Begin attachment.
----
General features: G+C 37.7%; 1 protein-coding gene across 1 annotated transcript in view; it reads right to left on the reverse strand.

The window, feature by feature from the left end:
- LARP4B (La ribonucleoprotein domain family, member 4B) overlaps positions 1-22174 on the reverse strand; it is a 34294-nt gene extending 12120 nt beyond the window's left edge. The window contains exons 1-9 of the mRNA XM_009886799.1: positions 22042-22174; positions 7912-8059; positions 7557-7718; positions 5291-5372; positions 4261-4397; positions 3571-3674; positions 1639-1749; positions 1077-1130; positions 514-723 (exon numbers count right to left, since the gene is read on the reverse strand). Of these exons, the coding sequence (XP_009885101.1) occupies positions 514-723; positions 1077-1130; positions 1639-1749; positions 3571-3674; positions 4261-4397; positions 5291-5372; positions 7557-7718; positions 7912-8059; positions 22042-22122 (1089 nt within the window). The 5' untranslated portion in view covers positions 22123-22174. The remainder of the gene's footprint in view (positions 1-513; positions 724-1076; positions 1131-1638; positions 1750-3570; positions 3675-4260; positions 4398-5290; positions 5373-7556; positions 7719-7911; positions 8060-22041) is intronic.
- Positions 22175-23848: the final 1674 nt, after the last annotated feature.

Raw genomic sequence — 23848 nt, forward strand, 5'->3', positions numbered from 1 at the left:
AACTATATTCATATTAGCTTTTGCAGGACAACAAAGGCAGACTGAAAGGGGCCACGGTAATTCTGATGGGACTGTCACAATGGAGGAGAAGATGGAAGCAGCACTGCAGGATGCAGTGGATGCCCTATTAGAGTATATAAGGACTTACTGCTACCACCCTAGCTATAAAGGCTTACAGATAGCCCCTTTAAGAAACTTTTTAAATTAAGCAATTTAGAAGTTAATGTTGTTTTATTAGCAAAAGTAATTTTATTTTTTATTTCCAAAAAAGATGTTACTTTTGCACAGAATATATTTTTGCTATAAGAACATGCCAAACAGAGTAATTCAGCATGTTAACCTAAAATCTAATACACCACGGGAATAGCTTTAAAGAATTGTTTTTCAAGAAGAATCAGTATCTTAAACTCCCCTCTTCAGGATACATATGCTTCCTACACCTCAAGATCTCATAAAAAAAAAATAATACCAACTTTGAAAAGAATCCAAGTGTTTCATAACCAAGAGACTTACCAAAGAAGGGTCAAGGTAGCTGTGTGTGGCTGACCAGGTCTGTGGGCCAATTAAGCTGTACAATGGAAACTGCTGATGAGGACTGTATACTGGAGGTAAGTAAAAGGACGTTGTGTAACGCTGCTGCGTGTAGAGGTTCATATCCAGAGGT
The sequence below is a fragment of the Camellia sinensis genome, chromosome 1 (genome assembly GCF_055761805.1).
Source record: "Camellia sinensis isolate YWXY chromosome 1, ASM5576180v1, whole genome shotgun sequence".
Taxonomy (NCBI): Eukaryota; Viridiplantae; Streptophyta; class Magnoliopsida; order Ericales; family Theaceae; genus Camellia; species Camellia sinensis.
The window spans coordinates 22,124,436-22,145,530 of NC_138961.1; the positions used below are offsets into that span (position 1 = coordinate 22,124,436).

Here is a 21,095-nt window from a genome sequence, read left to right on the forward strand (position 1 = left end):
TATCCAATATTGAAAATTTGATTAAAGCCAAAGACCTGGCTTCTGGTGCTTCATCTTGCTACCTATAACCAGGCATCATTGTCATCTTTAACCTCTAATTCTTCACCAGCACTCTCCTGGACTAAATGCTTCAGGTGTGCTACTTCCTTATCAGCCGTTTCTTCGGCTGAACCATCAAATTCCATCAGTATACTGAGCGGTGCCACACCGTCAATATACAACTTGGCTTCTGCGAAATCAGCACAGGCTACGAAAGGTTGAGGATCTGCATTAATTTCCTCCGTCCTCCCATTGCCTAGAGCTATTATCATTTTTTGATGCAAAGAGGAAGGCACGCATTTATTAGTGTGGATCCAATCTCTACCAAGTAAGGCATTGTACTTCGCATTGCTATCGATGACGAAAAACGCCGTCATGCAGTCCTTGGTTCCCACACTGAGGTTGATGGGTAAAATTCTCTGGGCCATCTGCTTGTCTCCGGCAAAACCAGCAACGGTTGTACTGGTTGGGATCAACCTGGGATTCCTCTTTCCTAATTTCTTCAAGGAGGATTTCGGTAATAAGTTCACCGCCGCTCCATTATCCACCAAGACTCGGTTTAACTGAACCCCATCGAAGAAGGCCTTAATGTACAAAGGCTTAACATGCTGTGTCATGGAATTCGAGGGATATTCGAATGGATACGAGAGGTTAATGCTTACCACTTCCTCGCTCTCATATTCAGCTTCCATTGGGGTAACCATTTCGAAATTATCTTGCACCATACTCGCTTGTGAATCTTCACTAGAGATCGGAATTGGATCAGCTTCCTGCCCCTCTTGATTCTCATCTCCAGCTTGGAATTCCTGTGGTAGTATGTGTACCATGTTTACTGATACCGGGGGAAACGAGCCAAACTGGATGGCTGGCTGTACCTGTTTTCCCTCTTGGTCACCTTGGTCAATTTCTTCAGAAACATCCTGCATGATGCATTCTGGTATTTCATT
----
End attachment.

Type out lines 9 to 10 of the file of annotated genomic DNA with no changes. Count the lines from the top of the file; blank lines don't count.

Taxonomy (NCBI): Eukaryota; Viridiplantae; Streptophyta; class Magnoliopsida; order Ericales; family Theaceae; genus Camellia; species Camellia sinensis.
The window spans coordinates 22,124,436-22,145,530 of NC_138961.1; the positions used below are offsets into that span (position 1 = coordinate 22,124,436).